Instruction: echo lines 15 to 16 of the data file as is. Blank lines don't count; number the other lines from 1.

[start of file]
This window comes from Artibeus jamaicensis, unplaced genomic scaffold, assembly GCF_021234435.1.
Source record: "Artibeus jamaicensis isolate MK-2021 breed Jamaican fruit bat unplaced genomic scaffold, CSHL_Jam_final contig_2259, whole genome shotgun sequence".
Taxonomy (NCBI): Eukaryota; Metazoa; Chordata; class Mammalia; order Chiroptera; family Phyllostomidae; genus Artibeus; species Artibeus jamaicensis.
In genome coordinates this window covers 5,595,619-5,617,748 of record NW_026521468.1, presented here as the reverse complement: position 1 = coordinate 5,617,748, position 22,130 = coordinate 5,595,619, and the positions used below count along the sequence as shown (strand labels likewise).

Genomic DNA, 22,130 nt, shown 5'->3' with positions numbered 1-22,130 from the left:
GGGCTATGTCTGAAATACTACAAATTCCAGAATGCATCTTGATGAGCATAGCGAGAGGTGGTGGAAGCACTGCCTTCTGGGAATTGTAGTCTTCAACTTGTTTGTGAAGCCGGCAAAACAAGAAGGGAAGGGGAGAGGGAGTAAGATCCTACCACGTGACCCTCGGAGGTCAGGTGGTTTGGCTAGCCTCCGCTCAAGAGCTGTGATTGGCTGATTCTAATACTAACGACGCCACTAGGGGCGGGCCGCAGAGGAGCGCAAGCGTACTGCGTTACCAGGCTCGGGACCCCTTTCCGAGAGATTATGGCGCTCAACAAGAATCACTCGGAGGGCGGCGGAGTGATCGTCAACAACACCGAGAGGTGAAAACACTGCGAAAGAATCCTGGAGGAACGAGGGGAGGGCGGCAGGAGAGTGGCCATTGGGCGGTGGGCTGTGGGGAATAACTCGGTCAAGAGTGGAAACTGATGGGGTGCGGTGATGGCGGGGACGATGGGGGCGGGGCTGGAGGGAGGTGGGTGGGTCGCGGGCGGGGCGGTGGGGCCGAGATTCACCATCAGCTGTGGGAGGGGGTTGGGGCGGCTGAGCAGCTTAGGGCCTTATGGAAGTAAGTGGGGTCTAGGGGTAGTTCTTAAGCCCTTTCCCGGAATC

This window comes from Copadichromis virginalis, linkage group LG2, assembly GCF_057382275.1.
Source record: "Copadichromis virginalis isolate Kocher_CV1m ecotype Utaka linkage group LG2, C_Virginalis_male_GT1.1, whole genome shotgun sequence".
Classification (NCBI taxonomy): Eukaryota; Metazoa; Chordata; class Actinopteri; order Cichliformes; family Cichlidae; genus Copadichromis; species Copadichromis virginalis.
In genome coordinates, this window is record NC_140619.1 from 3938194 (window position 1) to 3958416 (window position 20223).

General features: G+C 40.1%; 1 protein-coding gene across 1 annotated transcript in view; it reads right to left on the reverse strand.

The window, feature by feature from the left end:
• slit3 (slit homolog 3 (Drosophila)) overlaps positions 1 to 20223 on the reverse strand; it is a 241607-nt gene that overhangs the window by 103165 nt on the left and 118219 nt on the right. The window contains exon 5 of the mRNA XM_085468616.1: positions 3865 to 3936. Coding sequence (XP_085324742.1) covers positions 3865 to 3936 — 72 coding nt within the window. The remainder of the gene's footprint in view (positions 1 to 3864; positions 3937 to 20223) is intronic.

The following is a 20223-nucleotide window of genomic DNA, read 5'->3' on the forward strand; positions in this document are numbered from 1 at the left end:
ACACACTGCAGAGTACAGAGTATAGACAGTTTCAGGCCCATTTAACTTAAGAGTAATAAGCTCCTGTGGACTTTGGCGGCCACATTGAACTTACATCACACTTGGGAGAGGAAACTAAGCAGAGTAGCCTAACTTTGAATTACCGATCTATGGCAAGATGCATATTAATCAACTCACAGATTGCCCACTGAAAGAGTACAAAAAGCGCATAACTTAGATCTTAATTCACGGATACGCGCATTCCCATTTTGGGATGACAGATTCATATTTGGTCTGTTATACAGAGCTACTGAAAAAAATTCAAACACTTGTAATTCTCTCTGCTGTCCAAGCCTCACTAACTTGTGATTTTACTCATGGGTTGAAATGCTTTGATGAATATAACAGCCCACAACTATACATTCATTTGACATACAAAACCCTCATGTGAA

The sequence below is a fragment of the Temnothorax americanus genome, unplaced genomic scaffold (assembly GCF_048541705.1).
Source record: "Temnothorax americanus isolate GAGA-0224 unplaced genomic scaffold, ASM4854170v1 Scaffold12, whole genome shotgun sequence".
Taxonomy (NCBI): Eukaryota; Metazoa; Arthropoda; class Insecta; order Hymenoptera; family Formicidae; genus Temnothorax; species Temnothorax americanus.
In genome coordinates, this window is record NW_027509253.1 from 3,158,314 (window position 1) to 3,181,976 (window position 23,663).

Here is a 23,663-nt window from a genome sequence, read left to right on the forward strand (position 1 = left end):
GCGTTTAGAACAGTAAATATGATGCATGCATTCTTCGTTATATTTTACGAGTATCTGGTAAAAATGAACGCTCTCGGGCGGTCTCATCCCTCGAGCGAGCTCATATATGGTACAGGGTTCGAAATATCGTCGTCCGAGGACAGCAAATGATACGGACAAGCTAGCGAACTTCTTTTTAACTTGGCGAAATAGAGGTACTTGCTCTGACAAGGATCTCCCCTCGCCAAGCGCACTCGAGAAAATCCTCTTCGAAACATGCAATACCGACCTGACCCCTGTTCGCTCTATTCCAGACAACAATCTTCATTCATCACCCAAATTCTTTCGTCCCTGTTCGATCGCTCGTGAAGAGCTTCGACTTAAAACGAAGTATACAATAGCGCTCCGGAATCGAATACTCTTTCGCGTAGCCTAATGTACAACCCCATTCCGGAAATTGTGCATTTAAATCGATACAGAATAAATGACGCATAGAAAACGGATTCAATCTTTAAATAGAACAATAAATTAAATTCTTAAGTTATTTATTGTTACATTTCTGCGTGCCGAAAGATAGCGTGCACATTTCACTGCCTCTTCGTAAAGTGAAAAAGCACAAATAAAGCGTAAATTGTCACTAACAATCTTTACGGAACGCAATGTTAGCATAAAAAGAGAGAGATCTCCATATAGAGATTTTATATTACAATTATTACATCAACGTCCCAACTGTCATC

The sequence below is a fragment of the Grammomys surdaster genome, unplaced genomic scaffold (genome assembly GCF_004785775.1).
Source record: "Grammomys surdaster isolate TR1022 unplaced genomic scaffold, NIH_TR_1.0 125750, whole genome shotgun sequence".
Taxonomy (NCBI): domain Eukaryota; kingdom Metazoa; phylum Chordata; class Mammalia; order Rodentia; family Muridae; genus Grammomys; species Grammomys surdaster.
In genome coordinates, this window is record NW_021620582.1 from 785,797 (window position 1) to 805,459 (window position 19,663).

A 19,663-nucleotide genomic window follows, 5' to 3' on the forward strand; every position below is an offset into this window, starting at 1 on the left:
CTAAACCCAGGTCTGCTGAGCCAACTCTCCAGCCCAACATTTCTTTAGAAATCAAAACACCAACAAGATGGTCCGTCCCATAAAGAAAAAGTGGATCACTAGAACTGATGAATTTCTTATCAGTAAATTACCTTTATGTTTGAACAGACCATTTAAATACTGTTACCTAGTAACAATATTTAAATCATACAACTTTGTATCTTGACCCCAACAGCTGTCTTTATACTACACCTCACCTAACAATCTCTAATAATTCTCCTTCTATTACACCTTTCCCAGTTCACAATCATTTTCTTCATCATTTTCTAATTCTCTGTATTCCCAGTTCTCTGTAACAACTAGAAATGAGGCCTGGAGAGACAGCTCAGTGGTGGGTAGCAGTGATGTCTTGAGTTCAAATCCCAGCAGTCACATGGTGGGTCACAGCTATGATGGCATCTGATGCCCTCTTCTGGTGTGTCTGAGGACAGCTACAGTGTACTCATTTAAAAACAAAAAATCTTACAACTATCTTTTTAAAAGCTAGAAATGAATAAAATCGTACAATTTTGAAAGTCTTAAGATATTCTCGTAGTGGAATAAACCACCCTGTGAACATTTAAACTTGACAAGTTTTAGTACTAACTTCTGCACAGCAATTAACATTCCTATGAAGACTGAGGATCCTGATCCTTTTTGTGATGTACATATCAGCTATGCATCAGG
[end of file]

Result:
ACACACTGCAGAGTACAGAGTATAGACAGTTTCAGGCCCATTTAACTTAAGAGTAATAAGCTCCTGTGGACTTTGGCGGCCACATTGAACTTACATCACACTTGGGAGAGGAAACTAAGCAGAGTAGCCTAACTTTGAATTACCGATCTATGGCAAGATGCATATTAATCAACTCACAGATTGCCCACTGAAAGAGTACAAAAAGCGCATAACTTAGATCTTAATTCACGGATACGCGCATTCCCATTTTGGGATGACAGATTCATATTTGGTCTGTTATACAGAGCTACTGAAAAAAATTCAAACACTTGTAATTCTCTCTGCTGTCCAAGCCTCACTAACTTGTGATTTTACTCATGGGTTGAAATGCTTTGATGAATATAACAGCCCACAACTATACATTCATTTGACATACAAAACCCTCATGTGAA

The sequence below is a fragment of the Temnothorax americanus genome, unplaced genomic scaffold (assembly GCF_048541705.1).